A lot of nice photos here, JPK. Thanks! And I agree-the Southern cavalry was simply outstanding! I haven't been to Chicago yet for my "past-life regression" with a reputable friend-of-a-friend, but Eric. W. even told me, after reading my story, I should look into Gilbert Jefferson Wright. I just "may" have a 'real' connection there...



Yes, of course they were,. I used to think it was Southern hype, understandably, but nope, those men knew horses ( That is a very broad statement I know, now someone will yell at me ). It made an awful lot of difference. Union getting into stride by what, I guess Brandy? Such a different branch of service. I like Naval History too just know almost nothing. Pitiful! It's been extraordinarily fortunate having access to Eric's books and the author, that was crazy, bumping into this forum around the time we were terribly stumped for more information on my grgrgrandfather. WELL. Kind of an addiction now, still know a pitiful amount.

The reason I hit ' reply ' ; where is your story? Missed it and now am fascinated too. Very weird thing was being smitten with horses as a teeny, teeny kid with no encouragement whatsoever. Did nothing else, or not much. Found out later my grandfather ran away as a 15 year old to join the last cavalry units ( his mother brought him back by the ear ), her father was Trooper George Knarr, 6th US Cavalry. He enlisted, somehow lived through all those battles ( WISH we knew his personal story at Fairfield- he was MIA for a month, turned up at muster roll one day. THAT is in a report somewhere. No idea where to begin looking! ), mustered out and enlisted for the last 3 months of the war with his brothers in the 50th PA. He just would not go home! Always, always have been intrigued on where the blazes this ' horse ' thing came from.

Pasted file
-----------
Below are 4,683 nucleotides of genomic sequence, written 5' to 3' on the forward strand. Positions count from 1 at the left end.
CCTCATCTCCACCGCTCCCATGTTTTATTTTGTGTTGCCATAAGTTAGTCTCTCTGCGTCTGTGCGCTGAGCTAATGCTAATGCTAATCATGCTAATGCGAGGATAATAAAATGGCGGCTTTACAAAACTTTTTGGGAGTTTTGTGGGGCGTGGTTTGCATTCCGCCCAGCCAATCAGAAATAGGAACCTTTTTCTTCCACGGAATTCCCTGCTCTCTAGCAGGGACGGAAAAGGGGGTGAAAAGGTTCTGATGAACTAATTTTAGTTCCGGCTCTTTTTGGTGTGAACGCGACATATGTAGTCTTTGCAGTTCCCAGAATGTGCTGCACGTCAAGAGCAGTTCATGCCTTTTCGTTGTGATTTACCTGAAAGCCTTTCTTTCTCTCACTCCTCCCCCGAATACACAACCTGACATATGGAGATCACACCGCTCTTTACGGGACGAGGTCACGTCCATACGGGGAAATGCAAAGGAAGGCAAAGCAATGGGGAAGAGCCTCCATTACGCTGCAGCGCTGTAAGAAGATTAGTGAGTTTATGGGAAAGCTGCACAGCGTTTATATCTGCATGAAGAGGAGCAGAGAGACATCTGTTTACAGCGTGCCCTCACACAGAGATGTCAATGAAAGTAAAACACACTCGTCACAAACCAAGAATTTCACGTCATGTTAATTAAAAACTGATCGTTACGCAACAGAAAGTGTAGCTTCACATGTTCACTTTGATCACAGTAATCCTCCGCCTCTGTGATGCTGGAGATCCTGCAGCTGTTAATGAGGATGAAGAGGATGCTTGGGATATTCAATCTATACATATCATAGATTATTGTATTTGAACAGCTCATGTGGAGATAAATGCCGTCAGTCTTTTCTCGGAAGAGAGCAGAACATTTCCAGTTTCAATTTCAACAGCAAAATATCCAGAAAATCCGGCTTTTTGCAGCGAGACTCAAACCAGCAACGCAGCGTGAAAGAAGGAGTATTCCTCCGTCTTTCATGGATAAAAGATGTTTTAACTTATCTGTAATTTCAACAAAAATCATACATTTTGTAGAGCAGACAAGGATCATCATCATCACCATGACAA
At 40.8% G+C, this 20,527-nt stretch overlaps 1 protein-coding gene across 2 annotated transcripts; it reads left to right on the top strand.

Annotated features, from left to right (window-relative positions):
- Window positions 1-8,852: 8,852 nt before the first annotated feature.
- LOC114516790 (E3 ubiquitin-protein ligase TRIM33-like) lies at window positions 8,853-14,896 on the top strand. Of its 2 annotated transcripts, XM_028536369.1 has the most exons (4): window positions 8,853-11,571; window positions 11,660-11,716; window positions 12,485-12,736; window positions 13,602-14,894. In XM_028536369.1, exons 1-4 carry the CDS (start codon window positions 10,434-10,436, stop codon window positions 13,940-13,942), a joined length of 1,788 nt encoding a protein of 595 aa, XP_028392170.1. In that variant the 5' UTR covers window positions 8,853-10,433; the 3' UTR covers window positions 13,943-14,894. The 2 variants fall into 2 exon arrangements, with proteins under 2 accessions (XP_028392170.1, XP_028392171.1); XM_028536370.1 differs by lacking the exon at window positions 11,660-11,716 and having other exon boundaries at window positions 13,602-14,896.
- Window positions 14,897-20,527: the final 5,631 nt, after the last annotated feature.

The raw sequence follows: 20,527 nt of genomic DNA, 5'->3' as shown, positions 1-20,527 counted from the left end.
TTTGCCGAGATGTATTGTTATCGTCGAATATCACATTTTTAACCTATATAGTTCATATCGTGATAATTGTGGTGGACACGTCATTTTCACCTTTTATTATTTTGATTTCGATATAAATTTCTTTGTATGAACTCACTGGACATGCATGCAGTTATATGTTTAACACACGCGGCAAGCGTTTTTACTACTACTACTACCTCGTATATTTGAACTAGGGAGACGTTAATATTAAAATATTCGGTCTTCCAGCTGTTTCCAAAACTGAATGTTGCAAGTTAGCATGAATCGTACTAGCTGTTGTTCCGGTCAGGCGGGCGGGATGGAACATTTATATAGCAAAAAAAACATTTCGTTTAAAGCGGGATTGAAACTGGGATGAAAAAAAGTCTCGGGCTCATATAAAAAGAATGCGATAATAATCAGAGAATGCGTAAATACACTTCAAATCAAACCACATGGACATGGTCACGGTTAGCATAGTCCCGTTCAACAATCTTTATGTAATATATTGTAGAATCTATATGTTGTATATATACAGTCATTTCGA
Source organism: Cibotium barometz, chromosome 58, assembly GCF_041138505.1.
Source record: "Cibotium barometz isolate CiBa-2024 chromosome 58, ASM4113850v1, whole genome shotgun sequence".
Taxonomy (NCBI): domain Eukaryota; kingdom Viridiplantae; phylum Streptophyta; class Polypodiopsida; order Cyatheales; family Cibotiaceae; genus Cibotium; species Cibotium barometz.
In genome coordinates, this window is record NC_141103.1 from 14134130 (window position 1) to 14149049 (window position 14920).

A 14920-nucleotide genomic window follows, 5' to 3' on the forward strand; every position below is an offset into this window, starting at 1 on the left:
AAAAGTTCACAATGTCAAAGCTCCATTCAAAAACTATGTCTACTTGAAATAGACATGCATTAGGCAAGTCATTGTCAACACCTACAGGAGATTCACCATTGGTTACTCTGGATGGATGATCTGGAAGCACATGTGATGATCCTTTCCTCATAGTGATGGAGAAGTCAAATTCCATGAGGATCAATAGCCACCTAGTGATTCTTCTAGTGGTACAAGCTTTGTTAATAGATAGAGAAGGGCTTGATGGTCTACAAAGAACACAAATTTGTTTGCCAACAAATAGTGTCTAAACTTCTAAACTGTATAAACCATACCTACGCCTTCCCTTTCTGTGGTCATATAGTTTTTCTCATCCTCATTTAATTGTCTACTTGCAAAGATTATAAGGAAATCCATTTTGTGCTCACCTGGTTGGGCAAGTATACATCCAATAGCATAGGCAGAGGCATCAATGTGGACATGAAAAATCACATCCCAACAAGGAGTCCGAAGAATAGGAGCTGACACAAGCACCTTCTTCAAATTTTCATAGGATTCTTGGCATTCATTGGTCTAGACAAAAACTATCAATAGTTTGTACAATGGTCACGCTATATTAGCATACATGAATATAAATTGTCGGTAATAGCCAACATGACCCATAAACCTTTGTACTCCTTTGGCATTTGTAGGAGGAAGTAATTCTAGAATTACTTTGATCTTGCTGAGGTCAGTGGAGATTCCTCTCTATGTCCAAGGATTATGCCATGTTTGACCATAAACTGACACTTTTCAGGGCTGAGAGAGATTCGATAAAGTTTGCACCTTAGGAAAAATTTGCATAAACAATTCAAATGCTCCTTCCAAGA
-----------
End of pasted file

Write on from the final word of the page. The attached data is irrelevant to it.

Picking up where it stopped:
There isn't a cavalry forum, thought a thread a good repository for browsing.
 

rhettbutler1865

Colonel, CSA Cavalry
Honored Fallen Comrade
Joined
Feb 18, 2015
Yes, of course they were,. I used to think it was Southern hype, understandably, but nope, those men knew horses ( That is a very broad statement I know, now someone will yell at me ). It made an awful lot of difference. Union getting into stride by what, I guess Brandy? Such a different branch of service. I like Naval History too just know almost nothing. Pitiful! It's been extraordinarily fortunate having access to Eric's books and the author, that was crazy, bumping into this forum around the time we were terribly stumped for more information on my grgrgrandfather. WELL. Kind of an addiction now, still know a pitiful amount.

The reason I hit ' reply ' ; where is your story? Missed it and now am fascinated too. Very weird thing was being smitten with horses as a teeny, teeny kid with no encouragement whatsoever. Did nothing else, or not much. Found out later my grandfather ran away as a 15 year old to join the last cavalry units ( his mother brought him back by the ear ), her father was Trooper George Knarr, 6th US Cavalry. He enlisted, somehow lived through all those battles ( WISH we knew his personal story at Fairfield- he was MIA for a month, turned up at muster roll one day. THAT is in a report somewhere. No idea where to begin looking! ), mustered out and enlisted for the last 3 months of the war with his brothers in the 50th PA. He just would not go home! Always, always have been intrigued on where the blazes this ' horse ' thing came from.